I’ve been to enough conferences, unconferences, seminars, workshops and everything in-between to know that a large number of events are spent waiting for a particular speaker or session to make the day more interesting. In the instance of IoT13 last week, this couldn’t have been further from the truth.
Each topic was well thought out and insightful, the speakers were fantastic and the five minute pitch opportunities for IoT start-ups were intriguing. It was an opportunity to sit back and immerse yourself in a vision of the connected future that everyone in the room seemed to share.
James Jeynes from Nike painted an incredibly inspiring picture of the past, present and the future of Nike+. How a huge global consumer brand like Nike almost unknowingly brought IoT/product connectivity to the masses is a great story to listen to. What impressed me most was the way Nike are using the data from Nike+ to learn so much more about their customers than ever before.
Nike have intelligently, and without controversy (so far), gone from simply wanting to encourage movement from their consumers (Nike semantics) to now being able to predict movement against a range of conditions and understand when and where the product will most be used. This is exactly why brands need to embrace the opportunity to connect their products to the Web.
A question came from the audience about Nike using movement/fitness data to offer services such as insurance products, but this was quickly dismissed by James as out of the brand’s scope, and rightly so I think. He was understandably coy on their plans for connected products but simply confirmed there’s more to come.
The charismatic and insanely intelligent Bill Janeway of Warburg Pincus spoke on the ‘Where’s the smart money going?’ panel about the innovation economy and the necessity and role of speculative bubbles.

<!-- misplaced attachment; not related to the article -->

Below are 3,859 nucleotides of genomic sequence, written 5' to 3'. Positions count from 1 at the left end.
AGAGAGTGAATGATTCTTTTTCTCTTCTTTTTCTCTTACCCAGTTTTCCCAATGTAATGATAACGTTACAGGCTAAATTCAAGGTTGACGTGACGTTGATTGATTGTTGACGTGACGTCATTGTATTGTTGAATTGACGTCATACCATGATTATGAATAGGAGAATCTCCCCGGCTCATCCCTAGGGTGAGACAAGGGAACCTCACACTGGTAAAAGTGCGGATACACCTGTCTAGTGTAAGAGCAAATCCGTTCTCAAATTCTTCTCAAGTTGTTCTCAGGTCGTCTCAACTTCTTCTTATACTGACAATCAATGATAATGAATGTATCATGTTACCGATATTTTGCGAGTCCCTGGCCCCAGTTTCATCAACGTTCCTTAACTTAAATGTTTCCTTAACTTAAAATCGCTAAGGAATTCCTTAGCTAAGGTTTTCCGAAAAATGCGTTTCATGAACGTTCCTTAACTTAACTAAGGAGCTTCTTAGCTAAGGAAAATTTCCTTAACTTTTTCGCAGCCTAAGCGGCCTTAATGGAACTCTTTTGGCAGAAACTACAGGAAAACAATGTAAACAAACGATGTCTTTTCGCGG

With IoT in its relative infancy, Bill gave his thoughts around the future of investments in the space and some intellectual debates with panelists like Alex Van Someren (Amadeus) and Simon Cook (DFJ Esprit) created some really thought-provoking moments. One key take away was that successful IoT companies will likely be those who can piggyback on existing connectivity infrastructure and concentrate on software services which extract meaning from the data flows.
Of the fifteen odd five minute start-up presentations I would highlight Chirp, Etherios and Datownia as three of my favourites – but that’s a very personal view. I’ve known about Chirp for some time now but it was good to get a refresher on their progress. Led by the entertaining Patrick Bergel it was one of the more animated presentations but that’s exactly how the time should be used in my opinion so full marks.
Chirp is a way of transferring data between devices without relying on connectivity like Bluetooth or NFC. It was good to hear that they are talking about using Chirp as a new engagement method for second screen, although I am generally dubious about TV ad syncing with mobile, especially when it’s app-based (but Patrick is a lot smarter than I am so let’s see).
Datownia was probably the story I was most impressed by. The way Will Lovegrove (company CEO) is educating smaller business on the value of APIs and helping them to archive and utilise their data is potentially huge. Other notable mentions include the always impressive Berg and their Berg Cloud offer, as well as Bleep Bleeps’ parenting products to help you conceive and care for your kiddies. And everyone at EVRYTHNG has long-standing respect for super smart tech like Electric Imp.
Earlier in the day, Liz Brandt (CEO of ctrl-shift) talked through the differences between a business case and a business model. Your business case is the Why (‘what is the requirement for my business?’), the business model is the How (‘how will my business address this requirement and be viable?’). The day rounded off with a discussion involving our very own Andy Hobsbawm discussing successful business models in IoT.
Andy spoke about the approach of EVRYTHNG and how it focuses on managing the identity of products and other objects, rather than the connectivity. One of the benefits being you don’t have to rely on products being constantly connected to give them an active presence on the Web. As with most panels during the day, the theme of data and everything around it, including extraction, ownership, privacy and utilization, was central to the debate.
For instance, panelist Dr Rob Treloar of Unilever outlined the potential for monitoring data based on sensors in fast moving products, which could be used to promote environmental behaviour change among consumers. Andy made the point that many IoT business models seem to be existing IT and telco approaches, just using new bits of technology or connectivity. He echoed the VC panel’s view that new value would come from knowing how to extract valuable meaning from all the data flowing from, about and around connected things, and working with businesses to understand and use these insights effectively.
All in all, a great day with lots of learnings. Thank you to the BLN team and we’re looking forward to the next one!